Duke Of York's Theatre, London WC2
Opened 15 October, 2007

The late Jonathan Larson's rock(ish) update of La Bohème, set among the more dubious class of loft-dwellers of contemporary New York's Alphabet City district, has been a Broadway fixture since it opened there in 1996, but has been unable to duplicate its success on this side of the pond. Its two previous West End runs have been respectable but unspectacular. Now the creative team behind the recent pop successes of Kylie Minogue have turned their collective hand to a "Remixed" version. This disguises what I consider the show's main problem (that Larson could not find a lyrical idiom which effectively straddled music-theatre and rock to match his far more successful score), but it does so by rendering it unnoticeable beneath a deluge of bland teen pap.

Steve Anderson's musical arrangements flatten out Larson's dynamics into the same bright piano, synthetic strings and remorselessly cheery drums that characterise so much of current assembly-line chart pop. Not forgetting those vocal harmonies that are almost artificially perfect but somehow manage to avoid delineating an outright tune. Ashley Wallen's choreography is a matter of suggesting movement and energy rather than actually plotting anything complex or original: apart from an adequate tango number, it's all generic shuffling and pose-striking. And like William Baker's direction, it all seems to take place line-abreast. This is pop-concert staging: get your stars moving across the front so the crowd can see them. When Baker tries to use the depth of the stage, he does so by layering flat two-dimensional compositions one behind another.

Of the actors, it is saying something when Denise Van Outen as performance artist Maureen is the most assured theatrical performer (she even starts working the house and gets a bit of audience participation going), although Francesca Jackson as her lover Joanne stands up well in comparison. Ex-Sugababe Siobhan Donaghy, in contrast, is a cipher as Mimi the exotic dancer and whore; during her supposedly raunchy dance number, you can see her thinking, "Now, this is where I do this...". She is one of several characters (not including Van Outen's) who have become English migrants, presumably to sidestep all that too-awkward accent work.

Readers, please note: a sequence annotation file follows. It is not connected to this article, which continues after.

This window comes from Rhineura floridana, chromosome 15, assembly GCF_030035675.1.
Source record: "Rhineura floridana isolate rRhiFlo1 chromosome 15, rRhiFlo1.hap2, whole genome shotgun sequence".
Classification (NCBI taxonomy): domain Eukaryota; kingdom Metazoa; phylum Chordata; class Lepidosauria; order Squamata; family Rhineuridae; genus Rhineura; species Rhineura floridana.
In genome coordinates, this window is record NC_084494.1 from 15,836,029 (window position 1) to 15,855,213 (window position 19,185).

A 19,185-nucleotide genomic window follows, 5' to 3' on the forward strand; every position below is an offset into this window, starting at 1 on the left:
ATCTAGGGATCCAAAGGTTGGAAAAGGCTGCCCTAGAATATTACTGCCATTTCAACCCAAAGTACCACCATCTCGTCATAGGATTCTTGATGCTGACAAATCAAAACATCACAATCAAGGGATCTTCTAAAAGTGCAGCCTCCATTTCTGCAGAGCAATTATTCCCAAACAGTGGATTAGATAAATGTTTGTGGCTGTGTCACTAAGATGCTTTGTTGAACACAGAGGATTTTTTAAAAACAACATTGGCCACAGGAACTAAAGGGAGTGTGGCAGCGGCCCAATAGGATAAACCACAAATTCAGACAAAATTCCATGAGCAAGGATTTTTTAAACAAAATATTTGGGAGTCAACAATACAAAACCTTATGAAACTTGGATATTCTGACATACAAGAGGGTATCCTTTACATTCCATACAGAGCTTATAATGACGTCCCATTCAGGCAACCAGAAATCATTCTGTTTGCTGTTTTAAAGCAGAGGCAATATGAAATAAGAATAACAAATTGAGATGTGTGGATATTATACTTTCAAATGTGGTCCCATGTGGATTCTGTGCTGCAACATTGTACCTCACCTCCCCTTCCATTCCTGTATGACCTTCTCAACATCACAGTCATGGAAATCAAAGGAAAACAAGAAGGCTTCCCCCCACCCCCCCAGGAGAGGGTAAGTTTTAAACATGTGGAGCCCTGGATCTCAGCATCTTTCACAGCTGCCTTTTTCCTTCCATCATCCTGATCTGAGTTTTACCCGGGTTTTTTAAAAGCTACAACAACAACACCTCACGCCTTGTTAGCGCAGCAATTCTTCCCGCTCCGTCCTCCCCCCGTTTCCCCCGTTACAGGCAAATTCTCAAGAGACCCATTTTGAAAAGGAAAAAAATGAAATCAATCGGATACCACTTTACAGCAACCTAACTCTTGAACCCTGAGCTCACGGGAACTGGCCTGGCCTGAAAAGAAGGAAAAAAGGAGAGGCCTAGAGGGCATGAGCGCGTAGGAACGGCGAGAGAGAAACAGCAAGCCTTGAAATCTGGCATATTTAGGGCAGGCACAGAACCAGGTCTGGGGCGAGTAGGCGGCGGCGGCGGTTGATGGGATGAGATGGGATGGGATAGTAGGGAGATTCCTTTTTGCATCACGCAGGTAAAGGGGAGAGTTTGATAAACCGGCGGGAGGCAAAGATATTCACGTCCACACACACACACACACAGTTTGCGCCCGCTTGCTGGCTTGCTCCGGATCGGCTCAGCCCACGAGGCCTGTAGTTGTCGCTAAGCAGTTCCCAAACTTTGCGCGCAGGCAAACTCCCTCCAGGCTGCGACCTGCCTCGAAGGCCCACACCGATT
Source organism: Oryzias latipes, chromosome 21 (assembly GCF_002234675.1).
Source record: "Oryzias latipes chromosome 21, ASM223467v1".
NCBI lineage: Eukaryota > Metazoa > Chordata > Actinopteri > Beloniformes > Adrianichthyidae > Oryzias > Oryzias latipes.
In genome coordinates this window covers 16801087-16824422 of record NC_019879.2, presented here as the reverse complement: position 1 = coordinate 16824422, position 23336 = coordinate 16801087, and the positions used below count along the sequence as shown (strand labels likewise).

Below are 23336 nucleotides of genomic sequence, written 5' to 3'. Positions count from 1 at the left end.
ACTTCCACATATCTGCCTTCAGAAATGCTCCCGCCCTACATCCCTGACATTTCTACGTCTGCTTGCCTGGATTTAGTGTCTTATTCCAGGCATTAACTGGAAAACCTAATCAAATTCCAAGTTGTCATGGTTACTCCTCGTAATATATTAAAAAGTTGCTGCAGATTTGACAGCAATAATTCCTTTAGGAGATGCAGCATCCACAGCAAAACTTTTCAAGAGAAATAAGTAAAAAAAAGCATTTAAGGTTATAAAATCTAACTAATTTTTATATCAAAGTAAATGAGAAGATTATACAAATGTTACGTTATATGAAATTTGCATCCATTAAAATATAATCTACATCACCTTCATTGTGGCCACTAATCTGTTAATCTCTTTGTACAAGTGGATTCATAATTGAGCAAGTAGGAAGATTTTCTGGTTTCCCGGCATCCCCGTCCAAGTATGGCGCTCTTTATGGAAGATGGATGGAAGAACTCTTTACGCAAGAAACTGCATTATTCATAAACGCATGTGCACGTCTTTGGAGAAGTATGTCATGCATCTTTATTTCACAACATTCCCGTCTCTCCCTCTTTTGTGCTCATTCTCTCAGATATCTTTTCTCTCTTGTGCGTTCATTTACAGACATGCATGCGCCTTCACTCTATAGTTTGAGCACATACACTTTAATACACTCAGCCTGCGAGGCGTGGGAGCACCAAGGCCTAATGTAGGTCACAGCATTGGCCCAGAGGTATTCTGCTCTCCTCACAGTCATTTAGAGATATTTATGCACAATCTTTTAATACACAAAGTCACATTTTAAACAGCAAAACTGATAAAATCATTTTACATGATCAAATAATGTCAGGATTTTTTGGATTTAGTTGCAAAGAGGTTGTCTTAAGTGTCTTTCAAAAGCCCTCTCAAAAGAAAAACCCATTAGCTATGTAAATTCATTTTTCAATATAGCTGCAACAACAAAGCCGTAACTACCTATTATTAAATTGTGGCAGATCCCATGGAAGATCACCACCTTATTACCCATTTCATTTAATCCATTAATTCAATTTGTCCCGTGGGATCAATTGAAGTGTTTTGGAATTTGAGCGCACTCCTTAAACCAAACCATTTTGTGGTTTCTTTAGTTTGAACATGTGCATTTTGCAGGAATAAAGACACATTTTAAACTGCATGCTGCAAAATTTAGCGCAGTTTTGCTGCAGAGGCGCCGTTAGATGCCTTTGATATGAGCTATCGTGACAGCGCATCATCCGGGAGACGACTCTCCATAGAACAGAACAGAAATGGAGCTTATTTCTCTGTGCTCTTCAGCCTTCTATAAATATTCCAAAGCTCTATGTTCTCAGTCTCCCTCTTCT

Homogenising a show is one thing, but Rent has a cherished status for many because it was the first musical to deal successfully with characters living, and dying, with AIDS (an obvious update from the consumption which plagued the original characters). Here, we hardly notice when half the principal characters take their combination of medications after their "cocktail hour" alarm bleepers go off. The death of Angel (whom Jay Webb makes neither as flamboyant nor as disarming as he needs to be) takes place upstage behind a love duet, and he very tastefully climbs a ladder to heaven; Mark Bailey's set looks like an Islington designer version of the prison for Bad Girls, a world away from the grit and squalor which Larson deliberately included. As for Mimi, whose operatic incarnation gets one of the most famously poignant expirations in the stage repertoire, here she coughs a couple of times, faints then revives.

Ah, but to show how Aware he is, Baker twice has a scrolling LED display above the full width of the stage roll out the names of numerous artistic AIDS victims from Mercury to Mapplethorpe, Nomi to Nureyev. This is not paying respect to those who have been snatched away; it is commandeering the dead for a crass bit of ostentation, and it stinks. If Kylie's biggest hit had been about this production, it would be entitled "Can't Get It Off Of My Shoe".

Written for the Financial Times.

Copyright © Ian Shuttleworth; all rights reserved.

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